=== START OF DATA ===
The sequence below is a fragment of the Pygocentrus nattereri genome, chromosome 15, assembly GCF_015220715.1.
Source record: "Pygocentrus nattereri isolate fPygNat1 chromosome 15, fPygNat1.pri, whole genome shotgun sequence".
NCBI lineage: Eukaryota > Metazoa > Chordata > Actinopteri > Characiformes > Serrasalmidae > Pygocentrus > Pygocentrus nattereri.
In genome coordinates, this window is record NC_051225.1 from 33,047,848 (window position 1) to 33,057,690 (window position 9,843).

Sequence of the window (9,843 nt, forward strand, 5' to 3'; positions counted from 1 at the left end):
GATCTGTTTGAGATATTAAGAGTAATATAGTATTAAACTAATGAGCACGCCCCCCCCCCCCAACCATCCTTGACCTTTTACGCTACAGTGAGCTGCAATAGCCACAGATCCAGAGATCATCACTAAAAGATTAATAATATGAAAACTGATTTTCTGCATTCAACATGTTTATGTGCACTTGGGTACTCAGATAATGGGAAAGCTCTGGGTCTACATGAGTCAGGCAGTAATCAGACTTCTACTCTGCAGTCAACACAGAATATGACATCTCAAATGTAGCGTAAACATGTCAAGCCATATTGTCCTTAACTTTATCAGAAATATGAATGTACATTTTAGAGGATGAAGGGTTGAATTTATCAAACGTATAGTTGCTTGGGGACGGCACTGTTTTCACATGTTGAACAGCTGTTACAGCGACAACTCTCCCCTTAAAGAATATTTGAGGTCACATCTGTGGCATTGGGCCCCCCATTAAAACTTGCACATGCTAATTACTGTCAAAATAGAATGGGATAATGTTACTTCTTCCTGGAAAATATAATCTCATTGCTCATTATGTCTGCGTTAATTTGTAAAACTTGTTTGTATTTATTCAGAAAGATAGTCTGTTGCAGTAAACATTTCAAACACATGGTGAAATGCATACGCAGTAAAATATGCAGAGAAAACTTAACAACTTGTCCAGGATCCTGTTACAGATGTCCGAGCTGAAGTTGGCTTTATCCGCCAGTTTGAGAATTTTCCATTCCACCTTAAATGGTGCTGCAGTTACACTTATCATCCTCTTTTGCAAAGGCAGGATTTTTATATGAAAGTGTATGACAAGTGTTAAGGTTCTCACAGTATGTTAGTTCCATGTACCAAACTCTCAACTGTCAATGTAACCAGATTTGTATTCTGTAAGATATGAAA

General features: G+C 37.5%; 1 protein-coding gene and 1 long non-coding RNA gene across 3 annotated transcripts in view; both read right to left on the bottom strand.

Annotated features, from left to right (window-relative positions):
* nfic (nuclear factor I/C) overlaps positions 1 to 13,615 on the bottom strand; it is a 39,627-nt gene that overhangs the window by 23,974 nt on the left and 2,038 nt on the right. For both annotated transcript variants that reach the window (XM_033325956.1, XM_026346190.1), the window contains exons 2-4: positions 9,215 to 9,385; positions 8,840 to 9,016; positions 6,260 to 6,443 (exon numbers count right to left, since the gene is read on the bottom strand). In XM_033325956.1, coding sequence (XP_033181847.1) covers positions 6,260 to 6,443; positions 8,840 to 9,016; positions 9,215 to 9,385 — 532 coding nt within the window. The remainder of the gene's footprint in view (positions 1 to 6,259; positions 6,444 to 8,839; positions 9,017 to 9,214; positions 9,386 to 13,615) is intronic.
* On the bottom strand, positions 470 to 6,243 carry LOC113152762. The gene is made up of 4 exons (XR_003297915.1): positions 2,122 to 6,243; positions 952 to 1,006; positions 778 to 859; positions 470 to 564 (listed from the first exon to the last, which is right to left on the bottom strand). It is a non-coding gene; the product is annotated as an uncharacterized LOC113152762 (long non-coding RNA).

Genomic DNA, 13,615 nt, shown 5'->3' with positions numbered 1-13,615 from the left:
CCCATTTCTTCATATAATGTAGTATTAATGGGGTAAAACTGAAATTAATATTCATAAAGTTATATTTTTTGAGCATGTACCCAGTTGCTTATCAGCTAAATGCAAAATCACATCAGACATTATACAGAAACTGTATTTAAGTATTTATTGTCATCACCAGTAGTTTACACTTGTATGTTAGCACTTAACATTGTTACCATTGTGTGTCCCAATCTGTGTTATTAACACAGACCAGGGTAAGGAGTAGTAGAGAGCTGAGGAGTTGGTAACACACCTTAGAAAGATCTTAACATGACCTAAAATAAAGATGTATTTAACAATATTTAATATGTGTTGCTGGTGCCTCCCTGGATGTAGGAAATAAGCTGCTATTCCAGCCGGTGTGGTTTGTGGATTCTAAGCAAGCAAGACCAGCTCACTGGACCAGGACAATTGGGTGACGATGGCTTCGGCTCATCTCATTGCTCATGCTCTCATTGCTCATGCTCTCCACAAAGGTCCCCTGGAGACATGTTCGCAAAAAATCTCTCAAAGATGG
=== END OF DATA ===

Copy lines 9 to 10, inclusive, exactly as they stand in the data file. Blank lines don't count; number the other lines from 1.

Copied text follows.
* nfic (nuclear factor I/C) overlaps positions 1 to 13,615 on the bottom strand; it is a 39,627-nt gene that overhangs the window by 23,974 nt on the left and 2,038 nt on the right. For both annotated transcript variants that reach the window (XM_033325956.1, XM_026346190.1), the window contains exons 2-4: positions 9,215 to 9,385; positions 8,840 to 9,016; positions 6,260 to 6,443 (exon numbers count right to left, since the gene is read on the bottom strand). In XM_033325956.1, coding sequence (XP_033181847.1) covers positions 6,260 to 6,443; positions 8,840 to 9,016; positions 9,215 to 9,385 — 532 coding nt within the window. The remainder of the gene's footprint in view (positions 1 to 6,259; positions 6,444 to 8,839; positions 9,017 to 9,214; positions 9,386 to 13,615) is intronic.
* On the bottom strand, positions 470 to 6,243 carry LOC113152762. The gene is made up of 4 exons (XR_003297915.1): positions 2,122 to 6,243; positions 952 to 1,006; positions 778 to 859; positions 470 to 564 (listed from the first exon to the last, which is right to left on the bottom strand). It is a non-coding gene; the product is annotated as an uncharacterized LOC113152762 (long non-coding RNA).